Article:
If you find yourself cancelling plans a lot, think about what’s putting you off – perhaps trying some new activities, a sport or changing up who you spend time with would invigorate you. It’s also perfectly fine to want to retreat more during difficult patches – time alone can offer a valuable chance to process difficult situations. Don’t be afraid to tell close friends or family that you aren’t feeling yourself. If you feel a friend is withdrawing from their social life, reach out with positivity.

3. Your Mood Changes

Most peoples moods fluctuate over time, with periods of positivity and periods where things seem harder to deal with. This is all part of the rollercoaster of life and is the same in any profession. It can be hard to recognise when a low mood is part of a bigger burnout issue or simply the result of hormonal or environmental changes. You might find yourself being shorter with colleagues, more willing to argue your point or find yourself feeling numb towards things you previous cared greatly about. Recognising these changes in your mood can be a starting point for managing burnout before it happens. Make sure you are doing everything you can to support your own mental wellbeing – try out some of our 7 Little Changes That’ll Make A Big Difference To Your Wellbeing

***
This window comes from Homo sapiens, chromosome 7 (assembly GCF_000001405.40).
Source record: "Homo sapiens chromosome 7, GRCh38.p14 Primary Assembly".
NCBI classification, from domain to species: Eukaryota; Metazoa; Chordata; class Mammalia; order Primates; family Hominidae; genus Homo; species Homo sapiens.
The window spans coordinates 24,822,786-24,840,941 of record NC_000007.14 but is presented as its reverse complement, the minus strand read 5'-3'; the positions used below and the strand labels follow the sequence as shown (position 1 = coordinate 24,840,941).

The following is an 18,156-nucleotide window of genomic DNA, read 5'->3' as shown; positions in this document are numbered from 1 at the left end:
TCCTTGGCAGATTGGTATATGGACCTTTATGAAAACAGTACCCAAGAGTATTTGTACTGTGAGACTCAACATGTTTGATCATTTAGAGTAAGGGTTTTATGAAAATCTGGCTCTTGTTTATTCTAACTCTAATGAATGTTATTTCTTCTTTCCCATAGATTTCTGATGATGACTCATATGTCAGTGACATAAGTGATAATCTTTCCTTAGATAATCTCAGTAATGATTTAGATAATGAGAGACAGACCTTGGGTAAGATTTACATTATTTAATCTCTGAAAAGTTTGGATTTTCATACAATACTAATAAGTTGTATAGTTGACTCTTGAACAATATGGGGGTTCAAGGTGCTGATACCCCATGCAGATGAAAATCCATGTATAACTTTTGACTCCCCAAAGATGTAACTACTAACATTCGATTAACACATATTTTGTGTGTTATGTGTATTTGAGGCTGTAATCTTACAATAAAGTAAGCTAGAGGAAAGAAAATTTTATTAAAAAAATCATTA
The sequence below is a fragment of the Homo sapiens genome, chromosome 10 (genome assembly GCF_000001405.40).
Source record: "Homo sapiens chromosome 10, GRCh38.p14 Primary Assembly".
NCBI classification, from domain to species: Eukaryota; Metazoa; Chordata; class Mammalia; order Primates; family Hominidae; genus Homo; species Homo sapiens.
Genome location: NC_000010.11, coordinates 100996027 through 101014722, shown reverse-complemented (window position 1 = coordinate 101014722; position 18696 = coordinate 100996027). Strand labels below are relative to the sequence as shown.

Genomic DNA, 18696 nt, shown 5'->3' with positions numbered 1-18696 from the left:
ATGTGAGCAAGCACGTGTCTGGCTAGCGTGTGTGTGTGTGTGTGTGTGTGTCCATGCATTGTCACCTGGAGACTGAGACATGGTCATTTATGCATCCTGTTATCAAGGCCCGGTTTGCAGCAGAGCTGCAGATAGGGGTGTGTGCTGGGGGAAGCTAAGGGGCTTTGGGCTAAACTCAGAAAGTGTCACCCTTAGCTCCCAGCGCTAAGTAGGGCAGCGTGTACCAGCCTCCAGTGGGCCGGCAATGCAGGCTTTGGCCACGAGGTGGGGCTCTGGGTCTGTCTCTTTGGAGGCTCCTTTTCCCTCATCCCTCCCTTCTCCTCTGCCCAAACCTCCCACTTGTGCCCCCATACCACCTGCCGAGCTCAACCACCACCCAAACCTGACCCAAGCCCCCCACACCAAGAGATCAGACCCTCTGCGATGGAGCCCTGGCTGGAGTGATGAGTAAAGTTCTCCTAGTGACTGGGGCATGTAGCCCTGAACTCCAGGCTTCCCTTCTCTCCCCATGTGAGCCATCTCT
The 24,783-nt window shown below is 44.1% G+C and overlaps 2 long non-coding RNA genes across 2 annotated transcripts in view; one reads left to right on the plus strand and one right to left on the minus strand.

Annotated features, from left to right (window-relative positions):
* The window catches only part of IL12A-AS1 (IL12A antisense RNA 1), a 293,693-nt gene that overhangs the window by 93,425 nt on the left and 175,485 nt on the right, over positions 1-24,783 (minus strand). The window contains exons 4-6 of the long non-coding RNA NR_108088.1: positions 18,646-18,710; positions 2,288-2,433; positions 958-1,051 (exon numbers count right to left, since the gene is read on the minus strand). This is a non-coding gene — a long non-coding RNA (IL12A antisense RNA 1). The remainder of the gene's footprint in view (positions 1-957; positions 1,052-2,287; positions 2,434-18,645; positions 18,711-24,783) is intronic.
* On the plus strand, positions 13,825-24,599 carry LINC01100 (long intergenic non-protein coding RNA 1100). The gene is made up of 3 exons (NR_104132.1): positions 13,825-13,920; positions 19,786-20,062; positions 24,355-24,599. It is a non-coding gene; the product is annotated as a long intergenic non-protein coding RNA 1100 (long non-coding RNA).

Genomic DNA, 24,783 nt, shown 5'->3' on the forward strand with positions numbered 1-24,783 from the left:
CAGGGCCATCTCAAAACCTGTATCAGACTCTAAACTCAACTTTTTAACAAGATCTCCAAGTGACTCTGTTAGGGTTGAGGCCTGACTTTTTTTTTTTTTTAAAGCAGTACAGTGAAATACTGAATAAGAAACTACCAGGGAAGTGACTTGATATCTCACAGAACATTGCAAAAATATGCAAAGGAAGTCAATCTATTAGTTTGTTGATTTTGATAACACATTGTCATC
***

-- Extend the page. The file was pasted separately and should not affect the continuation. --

Tracking your mood using a tracker – try this simple web-based version, or try these wellbeing resources from Twinkl. In friends and colleagues, being mindful of other peoples feelings and what they may have going on behind the scenes goes a long way – reaching out goes further. Mind have some great resources for helping to signpost others towards help and support here.

4. Work Problems

People who are suffering from anxiety, depression or other mental health problems may find the responsibility of their role weighs more heavily. You might struggle to meet deadlines, feel like you aren’t doing enough, find yourself working unproductively or longer hours than usual trying to ‘catch up’. It might feel insurmountable to get through a day, or you dread one element of it. Certain negative feelings are to be expected in any role (unless you love your job without condition!) Workload management is a learnt skill, so making sure you are scheduling enough time to complete your work and have some downtime is important to maintaining a healthy work-life balance and a healthy mind.

How To Help:

Change up how you manage your workload, try a management app such as Trello. Utilise free teaching resources available online to reduce the time you spent creating lessons. Speaking to a colleague, Head of Department or your mentor is a positive step towards making someone aware that you are struggling – they might be able to rearrange your timetable or take some of your workload temporarily off your hands. Or try this course from Creative Education: Take Control of Your Time to Reduce Your Workload as a Teacher.


Find help with all aspects of your mental health and wellbeing, and avoid teacher burnout by building your own set of strategies and resources. Here are some more of our favourites: